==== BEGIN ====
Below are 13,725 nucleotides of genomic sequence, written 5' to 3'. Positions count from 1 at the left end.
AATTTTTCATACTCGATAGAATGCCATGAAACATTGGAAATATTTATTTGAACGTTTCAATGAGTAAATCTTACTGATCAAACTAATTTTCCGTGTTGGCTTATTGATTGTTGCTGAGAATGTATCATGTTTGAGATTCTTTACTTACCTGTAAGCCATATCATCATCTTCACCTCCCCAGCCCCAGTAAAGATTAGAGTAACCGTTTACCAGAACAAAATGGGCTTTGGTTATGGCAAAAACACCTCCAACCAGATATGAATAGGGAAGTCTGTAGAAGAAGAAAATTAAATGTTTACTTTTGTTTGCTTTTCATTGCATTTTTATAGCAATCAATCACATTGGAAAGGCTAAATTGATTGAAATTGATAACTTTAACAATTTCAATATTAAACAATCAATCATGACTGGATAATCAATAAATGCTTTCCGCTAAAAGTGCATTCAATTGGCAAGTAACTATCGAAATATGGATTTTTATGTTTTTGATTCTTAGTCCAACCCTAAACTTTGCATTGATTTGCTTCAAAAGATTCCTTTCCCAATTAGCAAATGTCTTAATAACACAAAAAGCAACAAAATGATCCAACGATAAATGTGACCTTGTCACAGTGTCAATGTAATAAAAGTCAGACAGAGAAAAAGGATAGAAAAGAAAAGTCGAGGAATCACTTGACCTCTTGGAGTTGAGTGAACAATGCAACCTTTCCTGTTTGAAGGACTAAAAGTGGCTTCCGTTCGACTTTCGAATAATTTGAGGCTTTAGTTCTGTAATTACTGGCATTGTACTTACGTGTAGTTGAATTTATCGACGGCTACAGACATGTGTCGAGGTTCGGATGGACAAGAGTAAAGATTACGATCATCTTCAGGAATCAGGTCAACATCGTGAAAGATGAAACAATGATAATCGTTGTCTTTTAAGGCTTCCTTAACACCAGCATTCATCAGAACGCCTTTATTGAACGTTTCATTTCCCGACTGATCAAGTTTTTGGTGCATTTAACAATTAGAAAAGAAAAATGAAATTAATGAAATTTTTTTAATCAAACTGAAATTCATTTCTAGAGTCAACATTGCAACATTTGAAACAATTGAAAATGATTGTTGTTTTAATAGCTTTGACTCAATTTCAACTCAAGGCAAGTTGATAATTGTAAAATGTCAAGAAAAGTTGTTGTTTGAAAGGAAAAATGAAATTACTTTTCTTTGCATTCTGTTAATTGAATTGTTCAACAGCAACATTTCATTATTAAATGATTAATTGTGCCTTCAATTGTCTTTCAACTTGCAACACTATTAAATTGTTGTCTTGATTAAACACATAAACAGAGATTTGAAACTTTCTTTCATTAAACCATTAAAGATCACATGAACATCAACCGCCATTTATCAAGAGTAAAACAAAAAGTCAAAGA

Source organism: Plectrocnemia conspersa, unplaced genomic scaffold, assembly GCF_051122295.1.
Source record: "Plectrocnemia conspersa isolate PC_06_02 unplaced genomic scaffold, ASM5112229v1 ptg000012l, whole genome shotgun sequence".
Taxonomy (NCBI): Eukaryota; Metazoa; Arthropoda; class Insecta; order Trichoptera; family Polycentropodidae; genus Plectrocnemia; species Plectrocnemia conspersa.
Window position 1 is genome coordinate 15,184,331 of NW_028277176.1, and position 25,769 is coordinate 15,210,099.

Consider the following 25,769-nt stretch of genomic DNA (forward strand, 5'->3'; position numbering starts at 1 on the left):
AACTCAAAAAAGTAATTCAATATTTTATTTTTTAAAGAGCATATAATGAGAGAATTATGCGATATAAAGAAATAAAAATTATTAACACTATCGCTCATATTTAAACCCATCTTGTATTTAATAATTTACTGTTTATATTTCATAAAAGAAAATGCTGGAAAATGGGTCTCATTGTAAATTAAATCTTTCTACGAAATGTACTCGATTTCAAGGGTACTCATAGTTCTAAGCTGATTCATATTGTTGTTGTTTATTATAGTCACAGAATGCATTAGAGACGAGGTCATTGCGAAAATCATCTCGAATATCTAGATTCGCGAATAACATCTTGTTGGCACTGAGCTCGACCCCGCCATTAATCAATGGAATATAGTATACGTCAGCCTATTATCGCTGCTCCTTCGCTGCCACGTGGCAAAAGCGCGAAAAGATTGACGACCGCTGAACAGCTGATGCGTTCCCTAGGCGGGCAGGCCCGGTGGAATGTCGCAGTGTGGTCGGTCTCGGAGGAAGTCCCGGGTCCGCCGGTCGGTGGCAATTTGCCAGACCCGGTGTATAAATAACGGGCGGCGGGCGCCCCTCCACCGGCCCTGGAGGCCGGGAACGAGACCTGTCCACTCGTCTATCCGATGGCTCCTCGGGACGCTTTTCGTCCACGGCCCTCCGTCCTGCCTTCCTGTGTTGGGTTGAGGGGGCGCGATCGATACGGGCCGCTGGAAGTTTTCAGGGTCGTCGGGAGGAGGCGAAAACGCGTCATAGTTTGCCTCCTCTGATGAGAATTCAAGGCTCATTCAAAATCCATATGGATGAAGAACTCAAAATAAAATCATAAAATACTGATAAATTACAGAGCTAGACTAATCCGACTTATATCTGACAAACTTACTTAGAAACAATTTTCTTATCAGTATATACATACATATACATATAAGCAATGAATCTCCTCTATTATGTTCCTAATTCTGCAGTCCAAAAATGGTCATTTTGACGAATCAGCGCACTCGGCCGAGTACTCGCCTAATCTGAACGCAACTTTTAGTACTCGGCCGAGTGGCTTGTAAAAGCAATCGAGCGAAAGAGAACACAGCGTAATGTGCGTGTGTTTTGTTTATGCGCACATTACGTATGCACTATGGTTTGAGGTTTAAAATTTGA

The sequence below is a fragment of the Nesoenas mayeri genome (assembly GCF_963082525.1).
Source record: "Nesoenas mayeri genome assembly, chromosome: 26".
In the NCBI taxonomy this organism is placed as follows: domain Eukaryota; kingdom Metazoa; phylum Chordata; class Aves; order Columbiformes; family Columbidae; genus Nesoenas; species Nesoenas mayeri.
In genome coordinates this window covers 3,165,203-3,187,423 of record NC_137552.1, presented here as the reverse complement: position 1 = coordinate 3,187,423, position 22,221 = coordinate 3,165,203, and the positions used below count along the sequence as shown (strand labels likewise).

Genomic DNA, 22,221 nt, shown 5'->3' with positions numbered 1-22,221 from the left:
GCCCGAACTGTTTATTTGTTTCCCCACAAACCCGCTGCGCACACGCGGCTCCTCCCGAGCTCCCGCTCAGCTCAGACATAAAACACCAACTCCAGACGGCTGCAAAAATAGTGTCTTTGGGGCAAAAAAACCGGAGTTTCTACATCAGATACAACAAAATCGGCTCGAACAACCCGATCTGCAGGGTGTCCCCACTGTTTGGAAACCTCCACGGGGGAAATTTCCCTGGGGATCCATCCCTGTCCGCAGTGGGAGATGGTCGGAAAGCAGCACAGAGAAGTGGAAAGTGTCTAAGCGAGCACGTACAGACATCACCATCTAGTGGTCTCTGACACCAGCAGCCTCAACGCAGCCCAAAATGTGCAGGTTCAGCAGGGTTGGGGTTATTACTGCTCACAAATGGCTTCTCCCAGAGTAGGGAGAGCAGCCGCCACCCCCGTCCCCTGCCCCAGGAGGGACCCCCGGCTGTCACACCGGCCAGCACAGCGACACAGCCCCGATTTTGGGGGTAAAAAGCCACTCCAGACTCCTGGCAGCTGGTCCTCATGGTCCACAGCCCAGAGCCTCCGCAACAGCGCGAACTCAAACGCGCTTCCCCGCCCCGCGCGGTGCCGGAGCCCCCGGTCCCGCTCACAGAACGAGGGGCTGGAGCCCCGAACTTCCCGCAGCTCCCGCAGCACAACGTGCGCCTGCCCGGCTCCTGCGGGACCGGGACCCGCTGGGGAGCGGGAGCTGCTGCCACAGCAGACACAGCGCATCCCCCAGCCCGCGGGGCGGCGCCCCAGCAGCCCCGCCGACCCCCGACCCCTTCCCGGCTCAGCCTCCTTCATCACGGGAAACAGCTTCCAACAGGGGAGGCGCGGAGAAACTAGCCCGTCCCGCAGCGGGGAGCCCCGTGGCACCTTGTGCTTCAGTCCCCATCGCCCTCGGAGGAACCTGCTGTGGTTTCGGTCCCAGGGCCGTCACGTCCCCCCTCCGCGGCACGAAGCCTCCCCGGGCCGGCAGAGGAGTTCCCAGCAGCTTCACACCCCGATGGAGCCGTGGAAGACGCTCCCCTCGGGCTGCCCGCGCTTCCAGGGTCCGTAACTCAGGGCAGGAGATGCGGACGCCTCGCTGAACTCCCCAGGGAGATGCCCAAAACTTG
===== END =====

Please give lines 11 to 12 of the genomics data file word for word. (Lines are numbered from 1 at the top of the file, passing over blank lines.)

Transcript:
In the NCBI taxonomy this organism is placed as follows: domain Eukaryota; kingdom Metazoa; phylum Chordata; class Aves; order Columbiformes; family Columbidae; genus Nesoenas; species Nesoenas mayeri.
In genome coordinates this window covers 3,165,203-3,187,423 of record NC_137552.1, presented here as the reverse complement: position 1 = coordinate 3,187,423, position 22,221 = coordinate 3,165,203, and the positions used below count along the sequence as shown (strand labels likewise).